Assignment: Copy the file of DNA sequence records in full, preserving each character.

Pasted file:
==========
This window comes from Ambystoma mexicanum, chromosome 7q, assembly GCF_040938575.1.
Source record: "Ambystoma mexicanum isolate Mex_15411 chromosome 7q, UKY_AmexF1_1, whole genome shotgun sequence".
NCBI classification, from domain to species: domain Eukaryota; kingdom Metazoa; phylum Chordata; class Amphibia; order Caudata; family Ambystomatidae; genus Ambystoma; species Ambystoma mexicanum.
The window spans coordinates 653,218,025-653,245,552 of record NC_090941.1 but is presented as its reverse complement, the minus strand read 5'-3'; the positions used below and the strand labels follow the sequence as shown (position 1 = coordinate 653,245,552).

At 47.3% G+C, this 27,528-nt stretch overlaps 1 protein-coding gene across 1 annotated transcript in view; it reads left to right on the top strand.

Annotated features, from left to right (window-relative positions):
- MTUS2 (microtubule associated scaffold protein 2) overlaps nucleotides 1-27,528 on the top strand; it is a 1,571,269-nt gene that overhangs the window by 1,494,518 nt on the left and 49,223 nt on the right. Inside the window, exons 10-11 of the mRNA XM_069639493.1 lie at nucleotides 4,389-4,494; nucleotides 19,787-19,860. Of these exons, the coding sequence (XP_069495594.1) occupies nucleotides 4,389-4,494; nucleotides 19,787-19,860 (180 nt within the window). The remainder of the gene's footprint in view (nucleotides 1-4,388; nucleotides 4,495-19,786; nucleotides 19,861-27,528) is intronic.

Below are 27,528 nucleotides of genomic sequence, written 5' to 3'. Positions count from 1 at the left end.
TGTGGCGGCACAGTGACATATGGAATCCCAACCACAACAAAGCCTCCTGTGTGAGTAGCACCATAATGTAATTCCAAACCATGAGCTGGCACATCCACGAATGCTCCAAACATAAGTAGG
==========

This window comes from Ambystoma mexicanum, chromosome 7q, assembly GCF_040938575.1.
Source record: "Ambystoma mexicanum isolate Mex_15411 chromosome 7q, UKY_AmexF1_1, whole genome shotgun sequence".
NCBI classification, from domain to species: domain Eukaryota; kingdom Metazoa; phylum Chordata; class Amphibia; order Caudata; family Ambystomatidae; genus Ambystoma; species Ambystoma mexicanum.
The window spans coordinates 653,218,025-653,245,552 of record NC_090941.1 but is presented as its reverse complement, the minus strand read 5'-3'; the positions used below and the strand labels follow the sequence as shown (position 1 = coordinate 653,245,552).

At 47.3% G+C, this 27,528-nt stretch overlaps 1 protein-coding gene across 1 annotated transcript in view; it reads left to right on the top strand.

Annotated features, from left to right (window-relative positions):
- MTUS2 (microtubule associated scaffold protein 2) overlaps nucleotides 1-27,528 on the top strand; it is a 1,571,269-nt gene that overhangs the window by 1,494,518 nt on the left and 49,223 nt on the right. Inside the window, exons 10-11 of the mRNA XM_069639493.1 lie at nucleotides 4,389-4,494; nucleotides 19,787-19,860. Of these exons, the coding sequence (XP_069495594.1) occupies nucleotides 4,389-4,494; nucleotides 19,787-19,860 (180 nt within the window). The remainder of the gene's footprint in view (nucleotides 1-4,388; nucleotides 4,495-19,786; nucleotides 19,861-27,528) is intronic.

Below are 27,528 nucleotides of genomic sequence, written 5' to 3'. Positions count from 1 at the left end.
TGTGGCGGCACAGTGACATATGGAATCCCAACCACAACAAAGCCTCCTGTGTGAGTAGCACCATAATGTAATTCCAAACCATGAGCTGGCACATCCACGAATGCTCCAAACATAAGTAGG